I wish I had nothing to do this week. Why? Because if you like local basketball, you could spend three straight days watching several of the players below on the cheap.
Iona (Tuesday) and Vermont (Wednesday) both will start the tournament in the play-in games in Dayton. Then you have Kansas State, Syracuse, West Virginia and Loyola all scheduled to play in Pittsburgh on Thursday. That’s three days of basketball, eight NCAA tournament games and eight LoHud-area players dancing. Not bad.
Anyway, here’s a look at all of the local players who will participate in the NCAA tournament:
West Virginia’s Kevin Jones and Jabarie Hinds (Mount Vernon): The Mountaineers (19-13) were a young team that finished 9-9 in the Big East and lost to UConn last week in the conference tournament. They received an at-large bid into the field on the strength of one of the best non-conference schedules in the country.
West Virginia earned the No. 10 seed in the East and will play No. 7 Gonzaga Thursday night at 7:20, but will be in nearby Pittsburgh.
Jones, a 6-foot-8 forward, established himself as a future NBA draft pick as a senior. He was first-team all-conference and a Wooden Award finalist. He became just the third player in Big East history to lead the conference in scoring and rebounding in the same season and he joined NBA legend Jerry West as the only players in school history with more than 1,700 points and 1,000 rebounds. He averaged 20.1 ppg, 11.1 rpg, 1.0 bpg and shot 51.3 percent from the field and 78.1 from the line, leading the team in all categories.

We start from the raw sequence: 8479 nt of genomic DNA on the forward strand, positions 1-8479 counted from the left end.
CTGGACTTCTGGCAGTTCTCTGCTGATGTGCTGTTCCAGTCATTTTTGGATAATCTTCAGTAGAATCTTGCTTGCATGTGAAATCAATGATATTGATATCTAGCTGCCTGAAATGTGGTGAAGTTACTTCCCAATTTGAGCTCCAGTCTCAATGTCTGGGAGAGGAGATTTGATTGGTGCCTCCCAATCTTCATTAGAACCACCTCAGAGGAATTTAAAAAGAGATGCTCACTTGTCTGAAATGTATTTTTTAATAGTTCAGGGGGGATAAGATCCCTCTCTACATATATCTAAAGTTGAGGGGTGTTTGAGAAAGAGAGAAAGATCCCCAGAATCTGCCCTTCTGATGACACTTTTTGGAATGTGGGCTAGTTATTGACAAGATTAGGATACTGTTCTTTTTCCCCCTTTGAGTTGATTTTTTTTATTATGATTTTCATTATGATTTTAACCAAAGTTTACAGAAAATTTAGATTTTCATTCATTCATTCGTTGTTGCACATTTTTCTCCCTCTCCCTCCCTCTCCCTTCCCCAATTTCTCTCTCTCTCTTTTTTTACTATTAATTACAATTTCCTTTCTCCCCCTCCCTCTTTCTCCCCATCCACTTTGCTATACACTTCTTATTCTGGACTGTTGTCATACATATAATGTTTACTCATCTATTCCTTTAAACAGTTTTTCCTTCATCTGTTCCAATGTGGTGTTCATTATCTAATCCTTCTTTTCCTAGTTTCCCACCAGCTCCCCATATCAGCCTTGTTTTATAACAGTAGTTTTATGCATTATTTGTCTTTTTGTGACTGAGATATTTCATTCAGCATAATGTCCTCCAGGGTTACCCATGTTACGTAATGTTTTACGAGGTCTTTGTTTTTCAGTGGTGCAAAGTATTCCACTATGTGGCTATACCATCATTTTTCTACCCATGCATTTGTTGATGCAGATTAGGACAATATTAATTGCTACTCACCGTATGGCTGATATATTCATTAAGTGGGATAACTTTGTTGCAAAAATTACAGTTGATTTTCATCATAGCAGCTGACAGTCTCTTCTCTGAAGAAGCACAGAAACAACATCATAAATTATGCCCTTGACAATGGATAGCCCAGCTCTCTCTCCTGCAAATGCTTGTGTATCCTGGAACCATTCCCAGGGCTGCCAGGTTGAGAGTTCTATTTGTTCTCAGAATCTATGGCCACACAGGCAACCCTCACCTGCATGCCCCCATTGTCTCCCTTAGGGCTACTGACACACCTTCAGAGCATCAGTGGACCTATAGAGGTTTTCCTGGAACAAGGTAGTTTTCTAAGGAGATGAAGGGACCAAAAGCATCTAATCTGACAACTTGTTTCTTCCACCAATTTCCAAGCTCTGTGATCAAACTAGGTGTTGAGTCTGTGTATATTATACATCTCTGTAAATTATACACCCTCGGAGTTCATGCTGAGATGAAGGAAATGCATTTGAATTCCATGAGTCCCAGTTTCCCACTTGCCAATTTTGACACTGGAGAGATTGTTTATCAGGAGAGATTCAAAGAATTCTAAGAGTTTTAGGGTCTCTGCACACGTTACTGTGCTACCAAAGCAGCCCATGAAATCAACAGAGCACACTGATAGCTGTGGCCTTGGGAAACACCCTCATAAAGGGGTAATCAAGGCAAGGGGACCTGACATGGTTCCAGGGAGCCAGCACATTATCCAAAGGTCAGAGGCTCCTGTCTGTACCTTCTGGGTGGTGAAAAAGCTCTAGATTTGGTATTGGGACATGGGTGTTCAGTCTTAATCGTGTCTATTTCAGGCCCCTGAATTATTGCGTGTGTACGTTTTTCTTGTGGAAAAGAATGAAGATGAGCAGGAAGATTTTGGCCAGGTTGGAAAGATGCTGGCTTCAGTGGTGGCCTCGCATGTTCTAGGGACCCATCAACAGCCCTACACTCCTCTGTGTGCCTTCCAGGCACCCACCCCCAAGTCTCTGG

Hinds, a 5-foot-11 freshman, started all 32 games at point guard. He averaged 7.6 ppg and led the team with 3.3 apg and 1.4 spg.
Cincinnati’s Sean Kilpatrick (White Plains): The Bearcats (24-10) upset Syracuse to reach the Big East tournament final where they lost to Louisville. They earned an at-large bid.
Cincy is the No. 6 seed in the East region and will play No. 11 Texas on Friday at 12:15 p.m. in Nashville.
Kilpatrick, a 6-foot-4 sophomore shooting guard, followed the long road to the Bearcats, playing a year at Notre Dame Prep and redshirting another season. But he has developed into one of the top shooters in the Big East. He went 6 for 9 from 3 in the upset of Syracuse and ranked fifth in the conference with 2.3 3-pointers per game. Kilpatrick led the team in scoring at 14.3 ppg and averaged 4.6 rpg, 2.1 apg and 1.3 spg. He shot 36.8 percent from 3-point land.
Kansas State’s Jordan Henriquez (Port Chester): The Wildcats (21-10) earned an at-large bid after finishing fifth in the Big 12. That included two wins of Missouri, the conference tournament champ, and a regular-season split with Baylor.
K-State earned a No. 8 seed in the East and will play No. 9 Southern Miss Thursday at 12:40 p.m. in Pittsburgh.
Henriquez, a 6-foot-11 junior, played at The Wichendon School after leaving Port Chester, and has developed into one of the leading shot blockers in the nation. He averages a team-best 2.4 bpg (No. 2 in the Big 12) to go with 7.2 ppg and 5.3 rpg, mostly off the bench, in just 19.5 mpg.